On April 18th, Iraqi police raided the hideout of the two top terrorist leaders in Iraq. Abu Omar al Baghdadi and Abu Ayoub al Masri were both killed, along with several of their followers. Electronic and paper documents were captured, that showed the two were in direct contact with Osama bin Laden and other senior al Qaeda leaders. Al Masiri was the successor to Abu Musab al Zarqawi, who was killed four years ago. Al Masiri was chosen by the top al Qaeda leaders, who are suspected of having a hand in Zarqawi being located and killed. Zarqawi was unpopular with bin Laden and other senior al Qaeda because of the large scale killing of Iraqi civilians. Al Masiri tried to change tactics, but al Qaeda had already triggered the "civil war" Zarqawi sought to start, and Shia Arab death squads were murdering Sunni Arabs in large numbers. The Sunni Arab minority tried to do the same, but they were vastly outnumbered (there were six times as many Kurds and Shia Arabs), and the Americans were after them as well. By 2007, most Sunni Arabs had either fled the country, or were negotiating with the Americans (not the Shia dominated Iraqi government) to switch sides. The U.S. brokered that deal, and by 2008, terror attacks were down over 90 percent. They continued to decline, as the Iraqi security forces got better, and took advantage of information (about who terrorists were and where they were) provided by the many Sunni Arabs who had turned on their al Qaeda champions.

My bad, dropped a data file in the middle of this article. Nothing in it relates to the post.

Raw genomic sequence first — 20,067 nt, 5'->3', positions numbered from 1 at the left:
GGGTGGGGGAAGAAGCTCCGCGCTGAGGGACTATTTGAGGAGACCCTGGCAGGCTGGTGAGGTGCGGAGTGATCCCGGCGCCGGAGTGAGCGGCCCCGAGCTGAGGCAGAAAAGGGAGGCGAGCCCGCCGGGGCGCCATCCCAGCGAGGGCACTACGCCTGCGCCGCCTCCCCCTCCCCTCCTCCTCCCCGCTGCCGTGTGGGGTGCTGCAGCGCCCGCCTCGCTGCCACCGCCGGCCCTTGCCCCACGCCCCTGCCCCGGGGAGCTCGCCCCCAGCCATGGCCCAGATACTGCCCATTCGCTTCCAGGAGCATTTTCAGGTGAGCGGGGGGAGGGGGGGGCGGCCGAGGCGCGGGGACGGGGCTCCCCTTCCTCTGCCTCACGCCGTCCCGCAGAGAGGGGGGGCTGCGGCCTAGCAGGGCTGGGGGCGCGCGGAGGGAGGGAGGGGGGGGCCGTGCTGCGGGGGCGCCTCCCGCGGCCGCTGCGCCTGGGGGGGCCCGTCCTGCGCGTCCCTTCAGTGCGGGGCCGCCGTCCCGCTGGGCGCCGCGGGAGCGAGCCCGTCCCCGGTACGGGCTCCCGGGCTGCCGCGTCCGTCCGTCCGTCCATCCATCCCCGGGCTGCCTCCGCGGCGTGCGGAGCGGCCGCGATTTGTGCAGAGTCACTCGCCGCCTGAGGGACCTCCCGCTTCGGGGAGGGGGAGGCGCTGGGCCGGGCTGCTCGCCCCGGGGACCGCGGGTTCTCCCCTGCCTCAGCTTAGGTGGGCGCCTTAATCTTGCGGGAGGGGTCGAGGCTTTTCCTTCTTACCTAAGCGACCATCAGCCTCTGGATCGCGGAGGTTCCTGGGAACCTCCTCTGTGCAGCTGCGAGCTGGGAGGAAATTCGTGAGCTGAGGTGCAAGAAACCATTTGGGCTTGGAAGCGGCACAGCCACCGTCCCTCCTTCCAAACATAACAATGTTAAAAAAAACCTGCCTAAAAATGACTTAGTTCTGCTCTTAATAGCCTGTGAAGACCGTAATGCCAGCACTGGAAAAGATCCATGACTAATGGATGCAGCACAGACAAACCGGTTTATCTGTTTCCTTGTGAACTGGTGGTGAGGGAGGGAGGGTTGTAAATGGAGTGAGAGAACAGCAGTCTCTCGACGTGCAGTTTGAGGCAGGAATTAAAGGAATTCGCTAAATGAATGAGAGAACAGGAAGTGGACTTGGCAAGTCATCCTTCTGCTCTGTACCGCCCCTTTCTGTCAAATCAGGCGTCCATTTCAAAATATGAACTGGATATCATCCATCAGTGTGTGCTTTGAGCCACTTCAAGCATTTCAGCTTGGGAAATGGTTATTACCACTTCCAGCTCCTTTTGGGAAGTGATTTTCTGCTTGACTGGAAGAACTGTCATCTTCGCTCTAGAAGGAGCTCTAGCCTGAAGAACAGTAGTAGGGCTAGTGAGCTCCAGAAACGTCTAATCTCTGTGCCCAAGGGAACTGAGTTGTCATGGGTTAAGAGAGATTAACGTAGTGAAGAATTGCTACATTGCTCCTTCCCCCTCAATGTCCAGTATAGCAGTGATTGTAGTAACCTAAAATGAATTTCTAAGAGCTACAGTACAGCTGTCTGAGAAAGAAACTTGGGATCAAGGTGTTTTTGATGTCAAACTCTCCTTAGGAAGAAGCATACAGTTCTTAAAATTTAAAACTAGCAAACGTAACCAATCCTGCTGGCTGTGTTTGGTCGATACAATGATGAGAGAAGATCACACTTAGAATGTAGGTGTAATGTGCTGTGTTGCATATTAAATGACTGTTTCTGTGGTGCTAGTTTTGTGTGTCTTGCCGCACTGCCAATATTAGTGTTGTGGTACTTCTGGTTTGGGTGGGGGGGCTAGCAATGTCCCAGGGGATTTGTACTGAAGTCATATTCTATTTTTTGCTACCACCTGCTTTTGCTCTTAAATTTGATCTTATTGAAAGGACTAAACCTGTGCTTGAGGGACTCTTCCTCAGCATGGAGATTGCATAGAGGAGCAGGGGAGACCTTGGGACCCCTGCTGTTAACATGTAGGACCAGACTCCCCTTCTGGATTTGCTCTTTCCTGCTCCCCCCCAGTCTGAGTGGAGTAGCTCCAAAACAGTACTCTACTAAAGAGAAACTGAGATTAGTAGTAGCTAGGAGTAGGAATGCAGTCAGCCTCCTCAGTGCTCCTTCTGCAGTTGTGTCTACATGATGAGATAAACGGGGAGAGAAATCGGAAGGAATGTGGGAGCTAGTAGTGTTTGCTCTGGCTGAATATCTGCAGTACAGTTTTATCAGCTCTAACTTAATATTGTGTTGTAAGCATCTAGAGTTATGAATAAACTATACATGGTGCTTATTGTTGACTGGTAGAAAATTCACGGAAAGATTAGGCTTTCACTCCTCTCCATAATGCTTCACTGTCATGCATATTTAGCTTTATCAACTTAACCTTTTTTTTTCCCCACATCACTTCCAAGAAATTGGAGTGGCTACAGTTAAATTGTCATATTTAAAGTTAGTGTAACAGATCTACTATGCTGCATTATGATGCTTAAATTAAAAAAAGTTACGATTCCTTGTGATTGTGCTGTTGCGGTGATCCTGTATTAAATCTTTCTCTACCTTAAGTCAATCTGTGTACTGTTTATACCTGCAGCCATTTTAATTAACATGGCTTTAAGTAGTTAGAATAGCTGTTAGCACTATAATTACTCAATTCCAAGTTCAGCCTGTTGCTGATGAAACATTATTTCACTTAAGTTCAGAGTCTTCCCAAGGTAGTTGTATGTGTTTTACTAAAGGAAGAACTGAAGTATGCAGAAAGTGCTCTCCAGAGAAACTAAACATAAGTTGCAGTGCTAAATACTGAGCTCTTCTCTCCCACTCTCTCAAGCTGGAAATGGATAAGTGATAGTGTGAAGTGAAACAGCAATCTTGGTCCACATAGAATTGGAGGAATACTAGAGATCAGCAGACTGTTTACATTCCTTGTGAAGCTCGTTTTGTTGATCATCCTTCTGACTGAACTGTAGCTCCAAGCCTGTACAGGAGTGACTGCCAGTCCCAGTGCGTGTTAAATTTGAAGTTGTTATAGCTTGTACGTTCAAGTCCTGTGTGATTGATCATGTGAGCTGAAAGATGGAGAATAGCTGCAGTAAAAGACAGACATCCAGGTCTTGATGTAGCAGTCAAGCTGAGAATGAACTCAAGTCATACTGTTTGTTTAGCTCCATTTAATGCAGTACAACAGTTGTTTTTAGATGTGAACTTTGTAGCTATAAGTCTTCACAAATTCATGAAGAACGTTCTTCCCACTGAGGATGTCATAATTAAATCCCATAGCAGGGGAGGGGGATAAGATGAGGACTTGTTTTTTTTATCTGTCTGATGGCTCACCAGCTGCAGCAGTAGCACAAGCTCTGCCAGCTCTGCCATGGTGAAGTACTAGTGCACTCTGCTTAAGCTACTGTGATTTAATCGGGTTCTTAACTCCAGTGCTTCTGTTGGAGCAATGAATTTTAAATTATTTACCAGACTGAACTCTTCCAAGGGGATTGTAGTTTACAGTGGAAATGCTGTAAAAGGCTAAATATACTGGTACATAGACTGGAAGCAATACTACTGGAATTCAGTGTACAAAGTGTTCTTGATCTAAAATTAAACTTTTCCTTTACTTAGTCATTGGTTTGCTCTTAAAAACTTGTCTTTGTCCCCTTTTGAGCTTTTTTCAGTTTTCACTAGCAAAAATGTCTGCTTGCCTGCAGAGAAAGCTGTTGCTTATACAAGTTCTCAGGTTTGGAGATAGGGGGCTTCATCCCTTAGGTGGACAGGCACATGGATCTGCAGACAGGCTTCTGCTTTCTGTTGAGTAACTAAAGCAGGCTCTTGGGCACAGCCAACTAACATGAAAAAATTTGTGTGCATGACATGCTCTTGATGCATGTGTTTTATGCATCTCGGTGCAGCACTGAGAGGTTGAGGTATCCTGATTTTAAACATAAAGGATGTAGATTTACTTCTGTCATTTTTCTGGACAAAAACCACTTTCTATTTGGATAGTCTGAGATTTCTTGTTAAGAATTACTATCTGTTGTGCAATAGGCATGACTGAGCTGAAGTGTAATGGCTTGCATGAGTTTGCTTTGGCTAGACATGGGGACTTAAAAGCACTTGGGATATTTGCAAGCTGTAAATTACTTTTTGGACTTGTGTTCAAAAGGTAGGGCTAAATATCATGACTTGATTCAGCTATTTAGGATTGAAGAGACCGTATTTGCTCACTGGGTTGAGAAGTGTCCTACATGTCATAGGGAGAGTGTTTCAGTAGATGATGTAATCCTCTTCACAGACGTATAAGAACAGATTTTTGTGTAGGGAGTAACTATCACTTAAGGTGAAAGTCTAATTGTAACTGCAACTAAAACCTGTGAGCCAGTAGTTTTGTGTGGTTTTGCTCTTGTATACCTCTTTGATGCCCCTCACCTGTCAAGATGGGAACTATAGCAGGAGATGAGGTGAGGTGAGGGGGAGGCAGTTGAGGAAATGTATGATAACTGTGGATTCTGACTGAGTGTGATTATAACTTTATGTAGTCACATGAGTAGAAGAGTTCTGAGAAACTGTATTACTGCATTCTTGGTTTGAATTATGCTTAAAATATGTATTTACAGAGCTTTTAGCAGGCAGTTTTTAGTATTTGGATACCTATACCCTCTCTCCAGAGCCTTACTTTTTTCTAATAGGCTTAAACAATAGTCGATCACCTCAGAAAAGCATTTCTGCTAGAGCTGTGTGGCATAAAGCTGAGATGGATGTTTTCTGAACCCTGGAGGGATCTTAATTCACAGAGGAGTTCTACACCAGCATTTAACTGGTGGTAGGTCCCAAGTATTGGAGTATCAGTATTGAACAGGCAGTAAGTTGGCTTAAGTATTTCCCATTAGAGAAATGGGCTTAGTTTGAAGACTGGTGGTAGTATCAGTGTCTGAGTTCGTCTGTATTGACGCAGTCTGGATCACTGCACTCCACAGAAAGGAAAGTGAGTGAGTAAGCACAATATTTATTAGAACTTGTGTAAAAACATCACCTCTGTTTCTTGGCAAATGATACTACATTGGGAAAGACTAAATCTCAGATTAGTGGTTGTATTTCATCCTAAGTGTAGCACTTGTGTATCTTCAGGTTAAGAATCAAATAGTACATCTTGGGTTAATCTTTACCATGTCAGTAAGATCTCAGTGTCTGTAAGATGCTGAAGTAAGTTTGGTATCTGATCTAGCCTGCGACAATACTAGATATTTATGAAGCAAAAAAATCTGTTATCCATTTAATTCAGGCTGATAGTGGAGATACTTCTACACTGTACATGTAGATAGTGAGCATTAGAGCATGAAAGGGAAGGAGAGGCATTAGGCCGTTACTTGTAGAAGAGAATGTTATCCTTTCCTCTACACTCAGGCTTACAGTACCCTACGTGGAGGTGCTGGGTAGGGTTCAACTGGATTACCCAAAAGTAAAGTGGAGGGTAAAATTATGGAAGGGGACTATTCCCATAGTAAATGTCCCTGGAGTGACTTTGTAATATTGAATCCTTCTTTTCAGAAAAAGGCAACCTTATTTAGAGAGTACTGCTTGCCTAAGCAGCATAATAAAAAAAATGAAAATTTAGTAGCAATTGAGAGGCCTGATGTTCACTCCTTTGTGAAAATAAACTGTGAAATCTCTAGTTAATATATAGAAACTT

So far this year, most of the al Qaeda middle management was killed or captured. This is what left Masiri and Baghdadi so vulnerable. They had lost their supporting players. Worse, the missing mid-level leadership was the pool from which replacements for Masiri and Baghdadi would be chosen. The actual replacements will either be inept locals, or unpopular foreigners. Neither option bodes well for the future of al Qaeda in Iraq.
It was two years ago that U.S. combat deaths (19) hit an all time low. This was the continuation of a trend that began a year earlier. Iraqi deaths (532 civilians and security forces) were also the lowest that year, but indicate that the Iraqis have taken over most of the fighting, and were suffering over 96 percent of the combat deaths. The nature of the fighting has fundamentally changed in the last year, with the Iraqi security forces finally coming into their own, after years of recruiting, training and weeding out those who were inept, unwilling or disloyal. At this point, U.S. troops concentrated on mentoring Iraqi combat units, and going after key terrorist operatives (leaders, financial supporters and technicians). This was the tactic pioneered by the Israelis several years earlier, and was critical in shutting down the Palestinian terror campaign that began in 2000.